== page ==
The Use of Imagery in Sam Mendes’ Road to Perdition
Road to Perdition is a 2002 American crime drama film directed by Sam Mendes, written by Max Allan Collins and David Hendrie, and based on the graphic novel of the same name by Collins and Richard Piers Rayner. The film stars Tom Hanks, Paul Newman, Jude Law, and Daniel Craig. Michael Sullivan (Hanks) is a hit-man in the 1930s gangsters' clan led by John Rooney (Newman). After Sullivan's wife and youngest son are killed by Rooney's treacherous right-hand man Connor (Craig), he and his surviving son Michael Jr. (Tyler Hoechlin) seek revenge against the criminals.
While Road to Perdition is classified as a gangster film, it also has many elements of a film noir, coming-of-age story, and family drama. One of the things that makes the film unique is its use of imagery. In this essay, I will analyze the use of light and darkness, color, and sound in Road to Perdition.
2. The Use of Light and Darkness
The use of light and darkness is one of the most striking aspects of Mendes's direction in Road to Perdition. He uses light in a very deliberate way to create an atmosphere of menace, tension, and foreboding. For example, in the scene where Michael Sullivan Sr. goes to meet with John Rooney for the first time, Mendes uses a low key lighting setup with very little illumination on the faces of the characters. This creates a sense of unease and danger, which is fitting given that Sullivan is about to enter into negotiations with a powerful crime boss.
Mendes also uses darkness to great effect in certain scenes. One particularly memorable example is the scene where Michael Jr. is hiding under a bed while his father kills several men in the next room. The only light in the scene comes from a lamp in the hallway outside the bedroom door. This creates an incredibly tense and suspenseful atmosphere, as we can only see Michael Jr.’s face partially lit up by the lamp as he silently watches his father commit murder.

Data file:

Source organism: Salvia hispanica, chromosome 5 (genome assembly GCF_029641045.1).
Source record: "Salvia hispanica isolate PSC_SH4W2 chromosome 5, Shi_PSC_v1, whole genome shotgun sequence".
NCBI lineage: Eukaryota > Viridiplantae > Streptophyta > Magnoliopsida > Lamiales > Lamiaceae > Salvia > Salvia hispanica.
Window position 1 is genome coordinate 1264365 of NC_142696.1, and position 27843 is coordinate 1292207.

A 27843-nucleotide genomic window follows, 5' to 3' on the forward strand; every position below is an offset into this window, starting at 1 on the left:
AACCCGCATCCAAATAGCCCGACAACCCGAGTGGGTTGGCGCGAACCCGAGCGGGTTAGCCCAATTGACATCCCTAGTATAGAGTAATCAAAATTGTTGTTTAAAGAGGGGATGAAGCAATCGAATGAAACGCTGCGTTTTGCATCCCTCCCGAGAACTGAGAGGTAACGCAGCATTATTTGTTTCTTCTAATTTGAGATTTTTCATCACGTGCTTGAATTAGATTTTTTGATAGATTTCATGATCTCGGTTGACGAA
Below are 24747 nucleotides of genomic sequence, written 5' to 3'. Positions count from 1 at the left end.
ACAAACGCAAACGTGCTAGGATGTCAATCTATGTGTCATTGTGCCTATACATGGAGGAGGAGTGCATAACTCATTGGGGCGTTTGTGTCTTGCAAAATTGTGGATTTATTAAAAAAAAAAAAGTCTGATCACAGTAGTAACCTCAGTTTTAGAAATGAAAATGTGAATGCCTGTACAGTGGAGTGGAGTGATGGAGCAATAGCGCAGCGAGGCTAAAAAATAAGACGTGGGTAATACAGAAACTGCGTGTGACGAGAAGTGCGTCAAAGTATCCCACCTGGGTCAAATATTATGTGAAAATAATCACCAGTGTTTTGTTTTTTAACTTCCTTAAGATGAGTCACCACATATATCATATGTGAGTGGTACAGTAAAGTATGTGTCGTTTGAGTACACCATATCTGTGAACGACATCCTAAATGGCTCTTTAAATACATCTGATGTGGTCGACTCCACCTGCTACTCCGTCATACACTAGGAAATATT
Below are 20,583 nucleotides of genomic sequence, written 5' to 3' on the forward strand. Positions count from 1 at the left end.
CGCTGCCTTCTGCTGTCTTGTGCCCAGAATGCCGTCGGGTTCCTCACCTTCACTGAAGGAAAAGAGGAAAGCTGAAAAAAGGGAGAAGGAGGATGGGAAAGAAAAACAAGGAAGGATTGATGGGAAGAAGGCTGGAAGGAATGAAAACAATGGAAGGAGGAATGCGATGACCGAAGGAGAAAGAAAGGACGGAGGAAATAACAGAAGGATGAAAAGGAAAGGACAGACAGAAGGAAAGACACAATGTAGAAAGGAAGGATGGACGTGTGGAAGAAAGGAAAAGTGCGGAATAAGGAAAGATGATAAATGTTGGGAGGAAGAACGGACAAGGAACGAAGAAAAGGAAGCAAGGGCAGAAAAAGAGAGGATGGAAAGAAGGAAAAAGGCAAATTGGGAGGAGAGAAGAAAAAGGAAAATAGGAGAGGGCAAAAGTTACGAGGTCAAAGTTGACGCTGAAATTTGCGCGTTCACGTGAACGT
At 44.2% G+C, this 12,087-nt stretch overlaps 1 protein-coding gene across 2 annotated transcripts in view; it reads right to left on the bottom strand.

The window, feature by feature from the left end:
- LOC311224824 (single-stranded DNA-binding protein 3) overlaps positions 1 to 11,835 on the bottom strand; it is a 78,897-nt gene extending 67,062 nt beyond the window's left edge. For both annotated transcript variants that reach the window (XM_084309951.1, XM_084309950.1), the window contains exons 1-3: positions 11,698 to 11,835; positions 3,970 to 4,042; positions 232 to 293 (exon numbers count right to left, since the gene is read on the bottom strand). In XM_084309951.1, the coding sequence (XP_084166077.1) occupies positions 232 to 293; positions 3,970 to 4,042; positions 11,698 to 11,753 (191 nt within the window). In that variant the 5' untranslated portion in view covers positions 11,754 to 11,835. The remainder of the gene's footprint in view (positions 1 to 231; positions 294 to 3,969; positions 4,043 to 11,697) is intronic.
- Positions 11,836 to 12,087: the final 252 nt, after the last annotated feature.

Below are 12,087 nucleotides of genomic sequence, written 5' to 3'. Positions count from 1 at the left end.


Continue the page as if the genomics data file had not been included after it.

3. The Use of Color
Mendes makes great use of color in Road to Perdition as well. He often uses muted colors to create a feeling of melancholy and despair, which fits with the film’s themes of loss and betrayal. For instance, in the scene where Michael Sullivan Sr. learns that his wife and youngest son have been killed, Mendes uses a blue filter over the entire scene. This gives everything a cold and lifeless feel, which mirrors Sullivan’s emotional state at that moment.
Mendes also employs color to contrast different characters and their respective emotional states. For example, in the scene where Connor shows up at Michael Sullivan Sr.’s house to kill him, Connor is dressed all in white while Sullivan is dressed in black. This stark contrast serves to highlight Connor’s psychopathic nature compared to Sullivan’s more humane personality.
4. The Use of Sound
The use of sound is another area where Mendes excels in Road to Perdition. He often uses diegetic sound (sound that comes from within the world of the film) to create a sense of unease and foreboding. For instance, in the scene where Sullivan is meeting with Rooney for the first time, we can hear the sound of a train whistling in the distance. This adds to the feeling of danger and impending violence that Mendes is trying to create.
Mendes also makes great use of silence in certain scenes. One particularly effective example is the scene where Michael Jr. is hiding under the bed while his father kills several men in the next room. The only sound we can hear is Michael Jr.’s breathing, which amplifies the suspense and tension of the moment.
In conclusion, Sam Mendes’ use of imagery in Road to Perdition is masterful. He deftly uses light and darkness, color, and sound to create a unique and unforgettable cinematic experience.